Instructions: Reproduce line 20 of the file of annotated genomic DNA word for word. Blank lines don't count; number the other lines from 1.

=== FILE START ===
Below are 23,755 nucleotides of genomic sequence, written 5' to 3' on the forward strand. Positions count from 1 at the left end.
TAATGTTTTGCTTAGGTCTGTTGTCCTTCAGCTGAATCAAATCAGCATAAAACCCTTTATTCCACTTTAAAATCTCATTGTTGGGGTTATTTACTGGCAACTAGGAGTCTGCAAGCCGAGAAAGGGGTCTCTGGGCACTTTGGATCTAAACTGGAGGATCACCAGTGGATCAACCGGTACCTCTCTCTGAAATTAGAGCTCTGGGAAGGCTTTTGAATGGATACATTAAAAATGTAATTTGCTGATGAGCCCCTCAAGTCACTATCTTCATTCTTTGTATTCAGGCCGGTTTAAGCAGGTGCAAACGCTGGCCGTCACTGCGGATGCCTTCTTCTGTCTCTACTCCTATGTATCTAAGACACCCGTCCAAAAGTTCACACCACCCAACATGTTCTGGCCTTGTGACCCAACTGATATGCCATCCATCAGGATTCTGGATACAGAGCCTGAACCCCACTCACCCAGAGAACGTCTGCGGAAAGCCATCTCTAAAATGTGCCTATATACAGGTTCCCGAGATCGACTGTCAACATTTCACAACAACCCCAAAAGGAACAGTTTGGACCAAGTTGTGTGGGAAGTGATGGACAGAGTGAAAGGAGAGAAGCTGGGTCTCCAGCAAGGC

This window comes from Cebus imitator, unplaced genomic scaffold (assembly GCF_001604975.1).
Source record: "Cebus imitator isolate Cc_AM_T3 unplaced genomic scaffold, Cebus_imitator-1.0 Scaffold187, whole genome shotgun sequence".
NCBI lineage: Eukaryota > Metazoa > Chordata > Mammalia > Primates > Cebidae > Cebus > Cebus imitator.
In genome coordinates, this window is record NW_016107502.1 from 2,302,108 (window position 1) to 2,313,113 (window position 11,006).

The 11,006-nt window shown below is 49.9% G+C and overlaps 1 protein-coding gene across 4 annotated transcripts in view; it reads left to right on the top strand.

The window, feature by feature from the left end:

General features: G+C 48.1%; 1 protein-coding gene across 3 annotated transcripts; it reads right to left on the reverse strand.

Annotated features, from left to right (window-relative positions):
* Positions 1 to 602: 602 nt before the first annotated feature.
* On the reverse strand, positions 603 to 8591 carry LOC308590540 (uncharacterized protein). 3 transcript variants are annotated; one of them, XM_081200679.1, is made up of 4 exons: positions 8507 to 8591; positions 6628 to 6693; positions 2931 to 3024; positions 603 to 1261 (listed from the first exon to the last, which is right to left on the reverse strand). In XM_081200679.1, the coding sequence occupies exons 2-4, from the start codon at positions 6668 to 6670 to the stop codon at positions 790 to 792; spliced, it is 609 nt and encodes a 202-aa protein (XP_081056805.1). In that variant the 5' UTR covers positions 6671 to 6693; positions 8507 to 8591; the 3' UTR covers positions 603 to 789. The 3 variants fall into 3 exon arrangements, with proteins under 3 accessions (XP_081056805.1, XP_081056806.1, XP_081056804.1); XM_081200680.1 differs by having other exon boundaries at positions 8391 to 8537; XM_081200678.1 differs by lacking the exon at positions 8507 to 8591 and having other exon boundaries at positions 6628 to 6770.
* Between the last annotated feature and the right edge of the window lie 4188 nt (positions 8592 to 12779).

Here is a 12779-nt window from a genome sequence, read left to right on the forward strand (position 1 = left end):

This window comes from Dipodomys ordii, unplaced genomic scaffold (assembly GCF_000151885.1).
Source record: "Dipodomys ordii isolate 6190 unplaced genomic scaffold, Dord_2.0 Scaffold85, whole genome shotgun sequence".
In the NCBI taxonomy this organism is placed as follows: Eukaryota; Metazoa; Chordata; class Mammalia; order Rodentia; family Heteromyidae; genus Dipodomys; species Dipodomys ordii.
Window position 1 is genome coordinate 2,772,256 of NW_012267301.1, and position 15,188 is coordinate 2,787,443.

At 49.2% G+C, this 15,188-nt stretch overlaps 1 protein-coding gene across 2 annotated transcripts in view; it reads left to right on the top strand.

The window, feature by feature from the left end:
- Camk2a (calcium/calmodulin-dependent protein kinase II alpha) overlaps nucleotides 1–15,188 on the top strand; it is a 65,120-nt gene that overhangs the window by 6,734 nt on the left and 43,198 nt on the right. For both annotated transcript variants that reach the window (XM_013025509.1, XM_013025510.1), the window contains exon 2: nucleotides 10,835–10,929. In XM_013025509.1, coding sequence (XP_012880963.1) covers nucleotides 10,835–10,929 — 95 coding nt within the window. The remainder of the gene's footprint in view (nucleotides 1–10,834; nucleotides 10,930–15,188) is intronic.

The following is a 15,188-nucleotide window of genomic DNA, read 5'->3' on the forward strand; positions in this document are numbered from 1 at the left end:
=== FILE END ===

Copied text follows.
The window, feature by feature from the left end: